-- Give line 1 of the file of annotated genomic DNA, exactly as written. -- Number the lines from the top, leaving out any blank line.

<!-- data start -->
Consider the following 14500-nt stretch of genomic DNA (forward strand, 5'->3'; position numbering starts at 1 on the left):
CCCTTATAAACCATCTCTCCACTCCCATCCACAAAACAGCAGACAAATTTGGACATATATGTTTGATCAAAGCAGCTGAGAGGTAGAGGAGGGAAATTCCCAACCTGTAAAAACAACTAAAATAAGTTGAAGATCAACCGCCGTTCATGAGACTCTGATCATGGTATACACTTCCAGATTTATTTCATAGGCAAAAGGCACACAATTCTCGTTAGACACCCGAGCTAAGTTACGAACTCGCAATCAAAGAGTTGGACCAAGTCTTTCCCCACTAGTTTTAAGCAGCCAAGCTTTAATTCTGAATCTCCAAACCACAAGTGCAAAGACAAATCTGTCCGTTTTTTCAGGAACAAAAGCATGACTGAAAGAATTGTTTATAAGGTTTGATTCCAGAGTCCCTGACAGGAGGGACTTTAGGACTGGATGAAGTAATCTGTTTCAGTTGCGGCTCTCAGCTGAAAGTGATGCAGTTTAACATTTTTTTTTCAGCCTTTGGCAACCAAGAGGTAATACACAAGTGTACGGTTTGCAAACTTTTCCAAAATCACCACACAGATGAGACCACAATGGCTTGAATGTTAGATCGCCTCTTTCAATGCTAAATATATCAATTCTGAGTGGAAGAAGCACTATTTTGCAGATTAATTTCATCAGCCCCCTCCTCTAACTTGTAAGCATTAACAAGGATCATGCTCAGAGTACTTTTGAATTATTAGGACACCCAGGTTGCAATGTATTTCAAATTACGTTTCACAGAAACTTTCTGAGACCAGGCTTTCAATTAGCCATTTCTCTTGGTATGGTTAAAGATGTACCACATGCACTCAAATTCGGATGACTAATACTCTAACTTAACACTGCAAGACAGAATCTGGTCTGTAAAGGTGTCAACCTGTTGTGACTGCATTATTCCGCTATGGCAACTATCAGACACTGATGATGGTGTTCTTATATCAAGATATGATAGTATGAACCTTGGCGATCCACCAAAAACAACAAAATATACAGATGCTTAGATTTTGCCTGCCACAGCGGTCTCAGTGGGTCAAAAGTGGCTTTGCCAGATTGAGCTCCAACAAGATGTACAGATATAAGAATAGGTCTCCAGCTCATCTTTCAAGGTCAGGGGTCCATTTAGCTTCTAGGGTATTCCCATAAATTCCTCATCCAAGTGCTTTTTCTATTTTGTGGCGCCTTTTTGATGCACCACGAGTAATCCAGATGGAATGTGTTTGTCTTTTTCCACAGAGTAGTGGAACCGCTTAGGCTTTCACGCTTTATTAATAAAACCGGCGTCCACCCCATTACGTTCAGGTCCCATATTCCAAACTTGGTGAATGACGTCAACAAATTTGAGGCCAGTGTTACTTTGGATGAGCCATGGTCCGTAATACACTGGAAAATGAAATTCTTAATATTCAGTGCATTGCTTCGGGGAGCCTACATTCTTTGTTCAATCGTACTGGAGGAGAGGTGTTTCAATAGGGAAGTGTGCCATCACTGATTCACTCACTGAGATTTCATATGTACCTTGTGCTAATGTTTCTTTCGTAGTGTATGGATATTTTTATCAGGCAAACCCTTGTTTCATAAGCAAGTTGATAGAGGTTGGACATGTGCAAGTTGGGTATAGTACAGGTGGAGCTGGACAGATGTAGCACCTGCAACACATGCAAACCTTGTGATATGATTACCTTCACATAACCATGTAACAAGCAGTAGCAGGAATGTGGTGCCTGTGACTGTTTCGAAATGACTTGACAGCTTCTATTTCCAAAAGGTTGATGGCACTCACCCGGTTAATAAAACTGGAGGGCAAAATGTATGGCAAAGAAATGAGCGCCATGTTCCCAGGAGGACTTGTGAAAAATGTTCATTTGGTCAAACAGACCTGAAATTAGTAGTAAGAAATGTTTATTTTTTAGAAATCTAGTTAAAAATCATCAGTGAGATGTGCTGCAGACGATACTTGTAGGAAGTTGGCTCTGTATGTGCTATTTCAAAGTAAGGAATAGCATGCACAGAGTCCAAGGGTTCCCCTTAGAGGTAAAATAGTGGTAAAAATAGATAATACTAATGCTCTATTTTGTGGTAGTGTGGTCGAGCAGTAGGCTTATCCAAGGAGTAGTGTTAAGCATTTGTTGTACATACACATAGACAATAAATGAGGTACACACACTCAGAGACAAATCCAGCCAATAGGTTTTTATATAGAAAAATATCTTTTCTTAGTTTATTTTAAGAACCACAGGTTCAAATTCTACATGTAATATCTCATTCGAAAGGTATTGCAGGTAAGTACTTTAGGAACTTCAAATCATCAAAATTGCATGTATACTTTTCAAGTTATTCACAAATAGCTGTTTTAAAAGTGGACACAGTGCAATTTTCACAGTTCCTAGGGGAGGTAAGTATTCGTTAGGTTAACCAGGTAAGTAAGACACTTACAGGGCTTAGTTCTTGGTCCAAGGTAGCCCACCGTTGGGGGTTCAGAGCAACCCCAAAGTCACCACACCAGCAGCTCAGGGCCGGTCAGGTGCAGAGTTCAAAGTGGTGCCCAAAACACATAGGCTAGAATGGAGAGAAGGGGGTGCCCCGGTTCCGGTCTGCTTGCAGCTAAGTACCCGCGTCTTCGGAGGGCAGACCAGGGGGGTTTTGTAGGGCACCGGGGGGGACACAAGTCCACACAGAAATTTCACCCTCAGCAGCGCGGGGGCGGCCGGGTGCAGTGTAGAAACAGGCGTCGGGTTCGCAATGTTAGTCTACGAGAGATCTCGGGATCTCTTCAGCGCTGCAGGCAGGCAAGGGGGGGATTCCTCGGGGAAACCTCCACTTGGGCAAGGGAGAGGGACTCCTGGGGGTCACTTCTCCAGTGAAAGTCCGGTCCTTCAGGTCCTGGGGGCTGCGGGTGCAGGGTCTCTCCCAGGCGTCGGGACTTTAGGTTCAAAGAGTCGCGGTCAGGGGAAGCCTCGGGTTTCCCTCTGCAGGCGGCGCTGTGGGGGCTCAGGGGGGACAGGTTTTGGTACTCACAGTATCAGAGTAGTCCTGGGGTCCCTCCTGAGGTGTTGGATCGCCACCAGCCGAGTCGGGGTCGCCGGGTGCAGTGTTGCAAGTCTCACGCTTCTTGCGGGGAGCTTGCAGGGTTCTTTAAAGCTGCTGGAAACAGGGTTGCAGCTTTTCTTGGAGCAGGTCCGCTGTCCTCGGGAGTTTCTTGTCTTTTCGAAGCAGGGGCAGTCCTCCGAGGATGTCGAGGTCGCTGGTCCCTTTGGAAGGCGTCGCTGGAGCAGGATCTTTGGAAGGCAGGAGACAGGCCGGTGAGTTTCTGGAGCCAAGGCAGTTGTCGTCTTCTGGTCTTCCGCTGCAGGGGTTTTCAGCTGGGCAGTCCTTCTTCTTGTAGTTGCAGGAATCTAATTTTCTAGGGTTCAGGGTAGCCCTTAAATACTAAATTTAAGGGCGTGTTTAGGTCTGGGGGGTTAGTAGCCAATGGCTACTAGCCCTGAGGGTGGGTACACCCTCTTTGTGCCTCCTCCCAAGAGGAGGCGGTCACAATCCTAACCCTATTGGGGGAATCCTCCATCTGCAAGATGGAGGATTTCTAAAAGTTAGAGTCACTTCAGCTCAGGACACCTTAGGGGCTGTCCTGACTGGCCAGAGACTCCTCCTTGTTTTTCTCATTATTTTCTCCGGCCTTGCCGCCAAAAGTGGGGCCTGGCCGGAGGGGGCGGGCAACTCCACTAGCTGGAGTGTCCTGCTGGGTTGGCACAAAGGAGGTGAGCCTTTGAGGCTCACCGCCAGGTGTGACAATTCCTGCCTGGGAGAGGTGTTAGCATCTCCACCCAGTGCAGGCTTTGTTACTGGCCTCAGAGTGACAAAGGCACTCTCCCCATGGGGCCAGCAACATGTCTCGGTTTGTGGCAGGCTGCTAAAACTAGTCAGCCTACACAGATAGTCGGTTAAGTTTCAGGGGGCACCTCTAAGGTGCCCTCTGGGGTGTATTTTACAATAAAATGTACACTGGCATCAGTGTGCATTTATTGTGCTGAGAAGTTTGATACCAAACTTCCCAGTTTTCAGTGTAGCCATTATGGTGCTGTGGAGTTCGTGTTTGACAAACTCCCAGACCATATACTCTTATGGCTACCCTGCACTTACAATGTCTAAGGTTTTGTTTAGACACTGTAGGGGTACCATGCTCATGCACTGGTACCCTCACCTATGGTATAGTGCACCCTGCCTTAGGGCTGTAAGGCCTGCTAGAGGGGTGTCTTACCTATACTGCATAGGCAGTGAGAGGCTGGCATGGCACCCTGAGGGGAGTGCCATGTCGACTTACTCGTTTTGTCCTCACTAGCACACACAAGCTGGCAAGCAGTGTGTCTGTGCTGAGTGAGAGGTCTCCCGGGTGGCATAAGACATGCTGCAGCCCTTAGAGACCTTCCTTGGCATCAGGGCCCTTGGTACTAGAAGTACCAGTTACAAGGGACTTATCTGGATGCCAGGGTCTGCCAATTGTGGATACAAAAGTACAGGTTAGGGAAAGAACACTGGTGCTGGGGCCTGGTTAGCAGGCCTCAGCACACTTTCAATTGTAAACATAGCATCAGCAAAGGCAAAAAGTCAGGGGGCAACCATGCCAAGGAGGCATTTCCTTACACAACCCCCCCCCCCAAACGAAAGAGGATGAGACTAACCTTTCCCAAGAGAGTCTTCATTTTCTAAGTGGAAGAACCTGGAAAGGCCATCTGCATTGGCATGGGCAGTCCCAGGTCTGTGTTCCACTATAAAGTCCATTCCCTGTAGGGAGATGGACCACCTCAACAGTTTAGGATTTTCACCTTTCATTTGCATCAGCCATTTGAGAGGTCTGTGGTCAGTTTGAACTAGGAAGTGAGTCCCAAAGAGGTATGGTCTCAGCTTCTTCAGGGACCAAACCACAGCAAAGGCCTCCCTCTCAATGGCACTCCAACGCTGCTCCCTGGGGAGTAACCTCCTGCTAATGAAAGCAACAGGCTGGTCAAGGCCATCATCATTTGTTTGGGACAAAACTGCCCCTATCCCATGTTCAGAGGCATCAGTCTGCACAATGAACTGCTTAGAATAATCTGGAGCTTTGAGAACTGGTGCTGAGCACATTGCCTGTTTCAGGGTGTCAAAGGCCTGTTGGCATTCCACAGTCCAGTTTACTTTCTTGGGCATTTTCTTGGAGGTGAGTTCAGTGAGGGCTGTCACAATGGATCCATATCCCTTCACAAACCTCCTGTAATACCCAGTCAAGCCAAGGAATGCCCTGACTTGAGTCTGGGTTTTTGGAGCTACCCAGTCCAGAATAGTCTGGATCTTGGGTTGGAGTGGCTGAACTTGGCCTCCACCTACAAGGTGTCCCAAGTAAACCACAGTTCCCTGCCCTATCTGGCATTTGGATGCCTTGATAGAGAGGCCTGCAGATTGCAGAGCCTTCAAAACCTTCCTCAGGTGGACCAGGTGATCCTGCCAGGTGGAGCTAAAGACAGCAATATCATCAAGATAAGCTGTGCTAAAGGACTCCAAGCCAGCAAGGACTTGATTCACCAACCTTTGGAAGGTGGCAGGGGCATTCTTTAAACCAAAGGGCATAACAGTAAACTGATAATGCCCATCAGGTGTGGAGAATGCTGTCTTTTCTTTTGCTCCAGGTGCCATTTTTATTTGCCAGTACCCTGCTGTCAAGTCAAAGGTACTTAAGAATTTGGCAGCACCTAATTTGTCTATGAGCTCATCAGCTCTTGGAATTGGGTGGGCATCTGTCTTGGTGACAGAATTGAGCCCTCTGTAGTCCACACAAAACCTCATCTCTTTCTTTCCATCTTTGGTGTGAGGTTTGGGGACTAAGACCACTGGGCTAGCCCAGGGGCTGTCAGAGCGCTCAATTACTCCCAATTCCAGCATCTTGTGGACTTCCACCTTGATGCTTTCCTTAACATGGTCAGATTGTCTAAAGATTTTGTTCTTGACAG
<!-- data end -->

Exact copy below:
Consider the following 14500-nt stretch of genomic DNA (forward strand, 5'->3'; position numbering starts at 1 on the left):